I love it–Neely Bruce set the Bill of Rights to music, and made the movement for the First Amendment freely available including free performance rights.
Nice though creepy (particularly the dude in bed with all the puppets).
Biography of Neely Bruce, composer and friend of the Virginia Glee Club.
Brilliant summation of the challenges of static analysis by Coverity researchers. For what it’s worth, Veracode gets around a fair number of the build related ones by analyzing binary, but there are some common challenges for all of us.
Free download for members of Peter Gabriel’s online fan club.
Peter Gabriel’s new project is a covers album–two covers albums. The first, called “Scratch My Back,” is due out in March in the US and features PG covering songs by Radiohead, David Bowie, Arcade Fire, Talking Heads, Elbow, Lou Reed, Bon Iver, the Magnetic Fields, Regina Spektor, Neil Young, Paul Simon, and Randy Newman. Yes, seriously.
Charlottesville at its finest: philosophy, violence, trains, drunkenness, and parking lots. With quotes (and possibly screen time) by Tyler Magill.
I have quite a few updates to post about the progress of the history of the Virginia Glee Club on the wiki, but today’s item deserved a jump to the head of the line: the resurfacing of a lost recording of the 1993 Virginia Glee Club singing our commissioned work to commemorate Thomas Jefferson’s 250th birthday, Young T.J.
Some background: Thomas Jefferson is a Big Thing at the University of Virginia, the school he founded and one of only three accomplishments on his tombstone. When the 250th anniversary of his birth rolled around, there were a lot of stops pulled out to celebrate: Mikhail Gorbachev came to speak at the University, the Today Show did a remote from Monticello, Bill Clinton spoke at the Jefferson Memorial…
And Judith Shatin wrote a setting of the Declaration of Independence that proved what the Testament of Freedom had hinted: setting Jefferson’s writing to music was full of pitfalls.
The Glee Club had begun commissioning new works for men’s voices in the 1991-1992 season, and for Jefferson’s birthday we wanted something special. So our fearless director John Liepold reached out to his old professor and mentor Neely Bruce for a Jefferson-inspired composition. They decided that, since the Glee Club had already gone down the Jefferson words path with Testament, the smart thing was to choose texts that inspired Jefferson instead. Bruce selected ten texts from Jefferson’s Commonplace Book and set them to music that Jefferson might have heard in his youth, songs heavily inspired by the Sacred Harp and other shape note music. The result was Young T.J., a group of short settings that try to imagine what influenced the young Jefferson.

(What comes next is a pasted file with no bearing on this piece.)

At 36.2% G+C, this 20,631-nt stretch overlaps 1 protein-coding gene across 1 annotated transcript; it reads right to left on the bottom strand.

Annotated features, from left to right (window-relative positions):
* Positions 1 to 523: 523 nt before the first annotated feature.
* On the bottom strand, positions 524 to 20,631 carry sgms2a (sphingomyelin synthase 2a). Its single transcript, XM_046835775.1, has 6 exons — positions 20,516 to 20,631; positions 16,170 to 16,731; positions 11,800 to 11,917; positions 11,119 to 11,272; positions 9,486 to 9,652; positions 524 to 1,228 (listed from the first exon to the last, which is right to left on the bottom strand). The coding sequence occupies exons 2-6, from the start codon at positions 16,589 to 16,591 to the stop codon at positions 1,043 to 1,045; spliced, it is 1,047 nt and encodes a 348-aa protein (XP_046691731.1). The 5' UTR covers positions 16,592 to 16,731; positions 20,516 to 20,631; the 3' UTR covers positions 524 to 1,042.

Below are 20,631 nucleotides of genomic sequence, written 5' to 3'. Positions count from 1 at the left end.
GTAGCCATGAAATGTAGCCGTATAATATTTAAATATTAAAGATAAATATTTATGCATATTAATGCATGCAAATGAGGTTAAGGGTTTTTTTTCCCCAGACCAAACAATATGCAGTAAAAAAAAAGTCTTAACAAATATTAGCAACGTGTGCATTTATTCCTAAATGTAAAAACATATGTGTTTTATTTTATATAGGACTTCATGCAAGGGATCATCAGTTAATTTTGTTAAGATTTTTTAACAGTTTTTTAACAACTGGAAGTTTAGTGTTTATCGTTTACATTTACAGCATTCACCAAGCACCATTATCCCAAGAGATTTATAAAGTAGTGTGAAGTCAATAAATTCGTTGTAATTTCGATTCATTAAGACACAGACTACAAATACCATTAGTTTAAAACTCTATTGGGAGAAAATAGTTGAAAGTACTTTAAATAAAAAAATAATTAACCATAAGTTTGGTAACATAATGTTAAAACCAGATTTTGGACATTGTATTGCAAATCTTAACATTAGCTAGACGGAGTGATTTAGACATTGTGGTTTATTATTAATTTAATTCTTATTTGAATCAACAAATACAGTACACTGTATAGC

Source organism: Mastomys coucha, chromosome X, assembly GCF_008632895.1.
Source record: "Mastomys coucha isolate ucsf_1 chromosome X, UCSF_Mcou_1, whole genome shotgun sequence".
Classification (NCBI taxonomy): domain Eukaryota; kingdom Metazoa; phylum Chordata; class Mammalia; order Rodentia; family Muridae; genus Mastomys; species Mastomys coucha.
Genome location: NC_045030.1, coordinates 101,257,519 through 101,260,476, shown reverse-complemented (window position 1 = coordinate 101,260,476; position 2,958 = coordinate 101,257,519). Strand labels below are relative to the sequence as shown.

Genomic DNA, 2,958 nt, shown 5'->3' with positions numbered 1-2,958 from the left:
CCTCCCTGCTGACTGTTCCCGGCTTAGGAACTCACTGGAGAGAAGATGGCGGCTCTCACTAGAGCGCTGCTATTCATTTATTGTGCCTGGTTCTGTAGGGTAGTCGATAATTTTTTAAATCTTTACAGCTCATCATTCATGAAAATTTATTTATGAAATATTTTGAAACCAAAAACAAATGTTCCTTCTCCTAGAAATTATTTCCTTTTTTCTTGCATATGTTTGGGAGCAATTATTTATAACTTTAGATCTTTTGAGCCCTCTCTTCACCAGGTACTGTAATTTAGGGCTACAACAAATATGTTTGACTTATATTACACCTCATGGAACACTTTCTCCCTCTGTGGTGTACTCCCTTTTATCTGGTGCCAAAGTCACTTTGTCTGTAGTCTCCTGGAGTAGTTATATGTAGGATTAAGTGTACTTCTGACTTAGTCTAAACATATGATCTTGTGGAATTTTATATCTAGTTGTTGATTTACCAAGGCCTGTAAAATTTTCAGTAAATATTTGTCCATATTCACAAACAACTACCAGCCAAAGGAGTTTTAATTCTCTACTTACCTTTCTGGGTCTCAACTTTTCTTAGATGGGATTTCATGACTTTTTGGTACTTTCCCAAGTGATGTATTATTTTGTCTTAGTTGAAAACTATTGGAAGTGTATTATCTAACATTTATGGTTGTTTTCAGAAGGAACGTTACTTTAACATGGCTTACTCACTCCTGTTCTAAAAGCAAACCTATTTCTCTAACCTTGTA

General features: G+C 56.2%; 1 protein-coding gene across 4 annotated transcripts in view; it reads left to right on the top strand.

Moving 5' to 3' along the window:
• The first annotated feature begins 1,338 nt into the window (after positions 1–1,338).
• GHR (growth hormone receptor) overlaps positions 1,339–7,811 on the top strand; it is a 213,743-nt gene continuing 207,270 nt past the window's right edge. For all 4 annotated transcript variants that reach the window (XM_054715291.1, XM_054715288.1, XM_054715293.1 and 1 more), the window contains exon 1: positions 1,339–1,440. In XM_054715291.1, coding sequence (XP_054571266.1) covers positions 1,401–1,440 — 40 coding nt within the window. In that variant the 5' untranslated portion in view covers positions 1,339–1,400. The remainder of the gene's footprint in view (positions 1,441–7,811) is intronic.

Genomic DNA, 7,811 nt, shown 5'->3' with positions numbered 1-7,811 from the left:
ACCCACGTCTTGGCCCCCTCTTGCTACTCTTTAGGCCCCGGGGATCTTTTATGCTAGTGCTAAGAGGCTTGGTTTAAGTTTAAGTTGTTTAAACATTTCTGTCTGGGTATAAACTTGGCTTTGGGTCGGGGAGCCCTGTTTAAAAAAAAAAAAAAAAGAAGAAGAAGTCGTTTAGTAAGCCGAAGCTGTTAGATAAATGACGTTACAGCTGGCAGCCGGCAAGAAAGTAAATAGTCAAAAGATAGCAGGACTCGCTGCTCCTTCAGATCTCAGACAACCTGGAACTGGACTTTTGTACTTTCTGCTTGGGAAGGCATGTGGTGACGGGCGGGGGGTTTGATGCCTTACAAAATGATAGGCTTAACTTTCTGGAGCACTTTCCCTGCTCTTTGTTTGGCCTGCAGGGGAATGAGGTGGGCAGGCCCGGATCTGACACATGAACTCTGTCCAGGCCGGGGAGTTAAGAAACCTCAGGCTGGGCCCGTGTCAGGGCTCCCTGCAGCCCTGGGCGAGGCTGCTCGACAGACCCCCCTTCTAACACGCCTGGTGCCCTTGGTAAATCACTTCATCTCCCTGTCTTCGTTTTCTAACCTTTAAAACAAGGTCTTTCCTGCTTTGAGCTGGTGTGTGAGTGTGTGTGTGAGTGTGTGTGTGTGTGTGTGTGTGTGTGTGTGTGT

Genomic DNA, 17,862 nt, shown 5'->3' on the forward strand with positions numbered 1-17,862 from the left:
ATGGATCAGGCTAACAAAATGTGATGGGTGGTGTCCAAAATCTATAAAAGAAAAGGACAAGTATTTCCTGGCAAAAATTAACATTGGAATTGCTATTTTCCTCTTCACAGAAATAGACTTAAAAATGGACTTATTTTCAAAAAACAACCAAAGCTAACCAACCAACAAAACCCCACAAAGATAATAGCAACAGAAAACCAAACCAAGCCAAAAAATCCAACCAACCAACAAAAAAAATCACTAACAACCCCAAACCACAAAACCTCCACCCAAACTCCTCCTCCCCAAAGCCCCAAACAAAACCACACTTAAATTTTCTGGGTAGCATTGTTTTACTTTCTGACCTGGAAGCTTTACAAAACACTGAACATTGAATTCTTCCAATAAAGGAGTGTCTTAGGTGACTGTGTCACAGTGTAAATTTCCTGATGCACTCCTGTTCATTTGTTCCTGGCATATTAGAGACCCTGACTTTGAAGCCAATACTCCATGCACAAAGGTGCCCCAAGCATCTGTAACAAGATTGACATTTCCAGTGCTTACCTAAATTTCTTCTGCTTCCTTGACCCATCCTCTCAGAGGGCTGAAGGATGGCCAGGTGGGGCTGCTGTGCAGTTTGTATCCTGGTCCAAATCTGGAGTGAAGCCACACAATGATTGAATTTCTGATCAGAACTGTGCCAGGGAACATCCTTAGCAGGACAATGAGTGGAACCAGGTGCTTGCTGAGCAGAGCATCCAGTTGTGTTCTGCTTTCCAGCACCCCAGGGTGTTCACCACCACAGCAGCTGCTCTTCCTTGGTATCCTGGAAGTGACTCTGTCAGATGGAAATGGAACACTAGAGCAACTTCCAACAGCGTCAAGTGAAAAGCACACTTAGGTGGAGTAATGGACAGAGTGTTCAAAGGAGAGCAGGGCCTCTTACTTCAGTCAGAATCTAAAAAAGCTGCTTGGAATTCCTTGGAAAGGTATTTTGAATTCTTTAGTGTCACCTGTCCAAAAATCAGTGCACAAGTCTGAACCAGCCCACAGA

The Glee Club performed the whole work a few times that year, notably at our spring concert, and used a short set of the works on a number of occasions, mostly notably during our trifecta of performances on April 13, 1993. We began the morning at Monticello, shivering in the pre-dawn light on risers, and using Young T.J. to provide music for the commercial cutaways during the broadcast. I also remember standing at a urinal under Monticello next to Willard Scott, and of course Katie posing for pictures with Tyler Magill, Paul Stancil, Scott Norris, Denis McNamara, and Mitch Harris (above). We also performed portions of the work at the Jefferson Memorial for Bill Clinton and a capacity crowd (after a frantic drive from Monticello to DC at top speed followed by a sprint across the grass to get to the stage on time). A final performance at the Jefferson Hotel in Richmond that night was the capper.
So, the lost recording. This page, linked from Neely Bruce’s publisher’s site, has a full set of recordings of all ten movements. When exactly they were recorded is subject to dispute–the page claims they were recorded at Monticello on April 13, 1993, but there’s no background noise and we didn’t have time to run and record everything that day, I don’t think. But they are unmistakably a document of the 1992-1993 Glee Club under John Liepold’s direction. And since none of Liepold’s recordings have ever been transferred to digital release (only three tapes, the 1991 Christmas Concert, a concert at River Road Baptist Church, and the Dove in the Hall recording surfaced from his time with the group through the summer of 1994), this is a nice present to have, even if it’s not available for download.